What Can a Blockchain Do?
What Can a Blockchain Do?
Last updated: March 26, 2017 11:22 am
Financial institutions have financed the disruption of countless industries over the last 30 years; they have an idea of what a revolutionary technology can do to static incumbents.
So, to stay ahead of change, banks have been proactive in setting up R&D labs, building test centers and establishing partnerships with blockchain developers to fully understand the revolutionary potential of the technology.
Financial institutions were the first to dip their feet in, but academia, governments and consulting firms have also studied the technology.
All of this work is, of course, in addition to what the entrepreneurs and developers are doing, either by finding new ways to use the bitcoin or ethereum blockchains, or else creating entirely new blockchains.
This has been going on for over three years now, and the results are starting to come in.
While some of the waters are still murky, this is what we know a blockchain can do:
Establish digital identity
As discussed in our guide “How Does Blockchain Technology Work?“, the identity component of blockchain technology is fulfilled through the use of cryptographic keys. Combining a public and private key creates a strong digital identity reference based on possession.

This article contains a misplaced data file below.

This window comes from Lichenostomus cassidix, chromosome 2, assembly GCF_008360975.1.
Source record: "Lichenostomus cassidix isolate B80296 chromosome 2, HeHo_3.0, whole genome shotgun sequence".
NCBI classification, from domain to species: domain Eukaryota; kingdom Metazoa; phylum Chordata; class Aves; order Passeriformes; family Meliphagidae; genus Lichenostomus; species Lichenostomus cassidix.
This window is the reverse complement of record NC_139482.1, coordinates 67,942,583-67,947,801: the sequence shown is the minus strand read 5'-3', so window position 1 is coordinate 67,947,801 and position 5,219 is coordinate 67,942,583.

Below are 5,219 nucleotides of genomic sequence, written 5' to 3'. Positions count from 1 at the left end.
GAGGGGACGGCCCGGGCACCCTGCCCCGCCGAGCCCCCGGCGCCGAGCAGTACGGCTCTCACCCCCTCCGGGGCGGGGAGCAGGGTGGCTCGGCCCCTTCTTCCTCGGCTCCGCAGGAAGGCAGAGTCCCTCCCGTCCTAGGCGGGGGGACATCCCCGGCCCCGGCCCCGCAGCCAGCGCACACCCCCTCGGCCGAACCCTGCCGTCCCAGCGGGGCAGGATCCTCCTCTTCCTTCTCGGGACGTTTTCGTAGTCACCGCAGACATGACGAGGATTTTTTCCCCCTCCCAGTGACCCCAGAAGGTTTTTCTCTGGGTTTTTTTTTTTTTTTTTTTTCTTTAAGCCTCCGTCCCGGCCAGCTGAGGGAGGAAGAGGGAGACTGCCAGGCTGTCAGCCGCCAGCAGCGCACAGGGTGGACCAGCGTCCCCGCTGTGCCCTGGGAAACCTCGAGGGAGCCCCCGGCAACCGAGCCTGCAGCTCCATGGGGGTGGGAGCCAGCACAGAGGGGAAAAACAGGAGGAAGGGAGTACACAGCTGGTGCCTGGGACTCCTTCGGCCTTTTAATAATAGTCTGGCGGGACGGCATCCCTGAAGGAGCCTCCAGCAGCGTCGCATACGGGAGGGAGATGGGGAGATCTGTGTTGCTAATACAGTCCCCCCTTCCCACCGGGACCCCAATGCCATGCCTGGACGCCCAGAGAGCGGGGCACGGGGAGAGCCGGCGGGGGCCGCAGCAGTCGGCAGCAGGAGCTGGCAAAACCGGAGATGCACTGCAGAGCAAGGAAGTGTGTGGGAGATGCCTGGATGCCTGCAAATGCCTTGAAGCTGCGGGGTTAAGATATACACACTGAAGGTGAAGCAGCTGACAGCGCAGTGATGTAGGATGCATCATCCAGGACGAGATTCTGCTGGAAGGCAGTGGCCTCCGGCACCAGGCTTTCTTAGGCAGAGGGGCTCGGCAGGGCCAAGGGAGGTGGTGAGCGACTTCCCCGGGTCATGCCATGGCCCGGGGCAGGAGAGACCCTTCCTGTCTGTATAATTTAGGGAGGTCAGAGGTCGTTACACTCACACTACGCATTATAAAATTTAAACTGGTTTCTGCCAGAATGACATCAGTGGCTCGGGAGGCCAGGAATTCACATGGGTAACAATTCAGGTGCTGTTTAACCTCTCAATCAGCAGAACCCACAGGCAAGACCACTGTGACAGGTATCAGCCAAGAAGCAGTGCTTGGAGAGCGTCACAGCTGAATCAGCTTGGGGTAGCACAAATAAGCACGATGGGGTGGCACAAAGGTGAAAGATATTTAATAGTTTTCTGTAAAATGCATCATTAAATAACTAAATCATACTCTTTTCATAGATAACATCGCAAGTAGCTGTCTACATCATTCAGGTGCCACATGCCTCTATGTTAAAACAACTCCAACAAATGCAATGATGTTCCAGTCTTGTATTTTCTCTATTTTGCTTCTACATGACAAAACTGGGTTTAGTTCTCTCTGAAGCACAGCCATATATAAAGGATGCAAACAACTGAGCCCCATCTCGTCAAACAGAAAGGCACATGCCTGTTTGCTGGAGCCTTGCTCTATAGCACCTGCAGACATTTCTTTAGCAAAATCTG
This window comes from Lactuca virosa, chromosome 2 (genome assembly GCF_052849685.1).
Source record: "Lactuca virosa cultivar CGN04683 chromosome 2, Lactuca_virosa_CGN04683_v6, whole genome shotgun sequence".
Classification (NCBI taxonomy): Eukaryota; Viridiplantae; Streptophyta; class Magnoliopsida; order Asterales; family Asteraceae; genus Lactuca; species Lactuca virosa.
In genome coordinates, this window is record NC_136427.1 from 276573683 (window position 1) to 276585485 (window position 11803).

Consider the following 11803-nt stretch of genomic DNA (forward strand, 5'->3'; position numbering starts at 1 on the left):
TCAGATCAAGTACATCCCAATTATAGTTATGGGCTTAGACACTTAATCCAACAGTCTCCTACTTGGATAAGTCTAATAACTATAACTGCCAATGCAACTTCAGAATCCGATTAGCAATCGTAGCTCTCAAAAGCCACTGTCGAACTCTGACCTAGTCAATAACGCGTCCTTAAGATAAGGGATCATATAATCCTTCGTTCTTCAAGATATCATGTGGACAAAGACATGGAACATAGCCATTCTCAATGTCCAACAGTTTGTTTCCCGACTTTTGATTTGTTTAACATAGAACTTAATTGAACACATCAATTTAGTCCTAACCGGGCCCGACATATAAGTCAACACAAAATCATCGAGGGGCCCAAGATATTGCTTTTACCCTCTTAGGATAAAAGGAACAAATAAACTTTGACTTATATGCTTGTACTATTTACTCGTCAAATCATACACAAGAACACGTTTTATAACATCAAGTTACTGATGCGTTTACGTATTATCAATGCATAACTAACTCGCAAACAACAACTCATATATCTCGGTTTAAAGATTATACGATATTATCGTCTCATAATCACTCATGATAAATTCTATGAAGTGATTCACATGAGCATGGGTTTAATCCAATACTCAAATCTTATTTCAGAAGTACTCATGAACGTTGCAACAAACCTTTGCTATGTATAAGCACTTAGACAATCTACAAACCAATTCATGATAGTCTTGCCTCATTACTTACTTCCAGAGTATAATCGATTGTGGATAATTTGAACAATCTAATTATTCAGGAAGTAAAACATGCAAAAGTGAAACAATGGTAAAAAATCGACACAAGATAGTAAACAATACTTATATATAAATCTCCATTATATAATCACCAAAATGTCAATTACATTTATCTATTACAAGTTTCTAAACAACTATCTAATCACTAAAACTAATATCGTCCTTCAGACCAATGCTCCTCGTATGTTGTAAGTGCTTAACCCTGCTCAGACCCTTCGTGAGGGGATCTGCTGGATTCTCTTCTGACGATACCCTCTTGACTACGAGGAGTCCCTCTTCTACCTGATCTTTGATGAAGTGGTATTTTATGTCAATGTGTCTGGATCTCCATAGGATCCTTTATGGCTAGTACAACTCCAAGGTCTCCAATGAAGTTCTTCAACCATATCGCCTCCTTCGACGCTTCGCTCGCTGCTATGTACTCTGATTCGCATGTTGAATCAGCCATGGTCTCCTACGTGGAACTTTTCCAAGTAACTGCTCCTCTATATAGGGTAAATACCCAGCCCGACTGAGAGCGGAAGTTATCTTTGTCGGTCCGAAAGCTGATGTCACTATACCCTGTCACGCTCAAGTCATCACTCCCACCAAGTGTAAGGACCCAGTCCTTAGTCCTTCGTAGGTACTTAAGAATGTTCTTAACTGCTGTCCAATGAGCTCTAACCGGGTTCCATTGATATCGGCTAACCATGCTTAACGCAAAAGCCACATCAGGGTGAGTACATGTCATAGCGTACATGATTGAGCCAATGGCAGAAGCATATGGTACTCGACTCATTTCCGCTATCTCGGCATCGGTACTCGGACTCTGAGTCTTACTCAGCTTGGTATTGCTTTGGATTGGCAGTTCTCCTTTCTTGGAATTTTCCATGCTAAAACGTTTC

A public key is how you are identified in the crowd (like an email address), a private key is how you express consent to digital interactions. Cryptography is an important force behind the blockchain revolution.
Serve as a system of record
As stated in our guide “What is a Distributed Ledger?“, blockchains are an innovation in information registration and distribution. They are good for recording both static data (a registry) or dynamic data (transactions), making it an evolution in systems of record.
In the case of a registry, data can be stored on blockchains in any combination of three ways:
- Unencrypted data – can be read by every blockchain participant in the blockchain and is fully transparent.